Developing with Drupal

Push changes to an environment

Here, we'll see how to make code changes to an environment.

note You should never be working on the Master branch since it's supposed to be your production environment.

Make sure you're on a working environment. In this example we're on the sprint1 branch:

$ git checkout sprint1

Now that you're set up on your working branch, you can start developing on your website by making code changes and pushing those changes to Platform.sh to test them live.

There are three common ways you will be making code changes to Platform:

  1. Add contributed modules, themes, distributions, third-party libraries in the make file
  2. Create custom code (modules, themes, profiles, libraries) and commit them to your Platform.sh codebase
  3. Modify the services grid configuration

Add contributed projects

Each time you push a commit, Platform.sh will rebuild your environment and run the Composer command if a proper composer.json file has been found.

Add a Drupal module or theme

Each Drupal module or theme you want to install on your project should be included in your composer.json file. For example:

$ composer require drupal/token

That will update your composer.json and composer.lock files, which you can then commit.

If you're using Composer, 3rd party PHP libraries can be added in the exact same way as Drupal modules.

Add custom code

To commit your custom modules, themes, or libraries, add those to the web/modules/custom or web/themes/custom directory and commit them to Git as normal.

Change the services configuration

You can change and define the topology of the services used in an environment, by modifying the configuration files.

This means that you're able to define and configure the services you want to use.

Push your changes

When you're done, commit your changes to test them on your online environment.

$ git add .
$ git commit -m "Made changes to my files."
$ git push

You will see that Platform has found a make file and is starting to rebuild your environment.

When it's completed, you can see your changes on your site by clicking View this website under the name of Sprint1 environment on the Platform.sh Web Interface.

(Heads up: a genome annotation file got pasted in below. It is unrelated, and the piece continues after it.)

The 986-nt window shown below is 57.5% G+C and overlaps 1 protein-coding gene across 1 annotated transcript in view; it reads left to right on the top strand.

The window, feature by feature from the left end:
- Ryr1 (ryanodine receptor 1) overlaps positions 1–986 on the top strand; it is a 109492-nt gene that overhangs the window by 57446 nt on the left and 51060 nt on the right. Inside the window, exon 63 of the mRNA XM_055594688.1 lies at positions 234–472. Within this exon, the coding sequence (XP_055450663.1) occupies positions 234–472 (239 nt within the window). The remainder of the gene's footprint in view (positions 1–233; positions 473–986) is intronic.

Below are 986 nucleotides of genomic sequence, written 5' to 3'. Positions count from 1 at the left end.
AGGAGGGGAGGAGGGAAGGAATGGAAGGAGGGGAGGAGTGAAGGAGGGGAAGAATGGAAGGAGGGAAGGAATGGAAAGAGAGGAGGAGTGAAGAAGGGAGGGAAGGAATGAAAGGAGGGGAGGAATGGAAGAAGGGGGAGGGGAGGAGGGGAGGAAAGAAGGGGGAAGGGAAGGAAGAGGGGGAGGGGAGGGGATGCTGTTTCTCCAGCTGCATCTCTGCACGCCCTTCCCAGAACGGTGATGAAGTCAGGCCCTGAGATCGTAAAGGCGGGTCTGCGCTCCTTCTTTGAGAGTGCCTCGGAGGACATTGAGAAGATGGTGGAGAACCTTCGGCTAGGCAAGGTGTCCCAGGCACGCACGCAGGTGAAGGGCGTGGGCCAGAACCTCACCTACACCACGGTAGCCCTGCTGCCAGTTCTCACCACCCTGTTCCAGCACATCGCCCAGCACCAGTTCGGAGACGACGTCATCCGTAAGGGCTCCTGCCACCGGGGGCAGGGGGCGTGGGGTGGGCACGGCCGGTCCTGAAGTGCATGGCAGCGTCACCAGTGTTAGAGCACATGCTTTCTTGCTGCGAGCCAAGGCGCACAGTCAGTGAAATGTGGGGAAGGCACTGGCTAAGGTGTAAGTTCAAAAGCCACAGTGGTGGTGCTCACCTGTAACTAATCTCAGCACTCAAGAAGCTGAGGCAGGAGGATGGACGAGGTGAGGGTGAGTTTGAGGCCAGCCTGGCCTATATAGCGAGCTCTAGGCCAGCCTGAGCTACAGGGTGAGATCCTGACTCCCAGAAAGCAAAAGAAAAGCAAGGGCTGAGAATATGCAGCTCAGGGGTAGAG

note The build process makes no changes to your Git repository. Your Git repository is the input of the process. A PHP container containing your code and dependencies is the output. You can see the directory structure that has been created by connecting via SSH to the environment. See the information in the Access information below the title of the environment

Merge code changes to Master

Once you've got a branch with some changes, you'll want to be able to push those changes up to your live environment. Platform.sh has a great button called Merge that you can click on and it will push the appropriate changes to master.

Merge your changes.

Just click on the "Merge" button and all of the commits you made on your branch will be merged into the master environment.

Synchronizing data

The easiest way to do that is to use Drush and the sql-sync command. You'll need to have Drush aliases for both your Platform.sh site and your local site. If you are using the CLI and you've run platform get [platform_id] for a project, then your Drush aliases have already been set up.

With the Drush aliases (depending on how yours are set up), you could use a command similar to this:

$ drush sql-sync @platform.master @platform._local

An alternate method that is appropriate for larger databases is to use the pipe | to stream the data, instead of making a copy of the dump file.

$ drush @platform.master sql-dump | drush @platform._local sqlc

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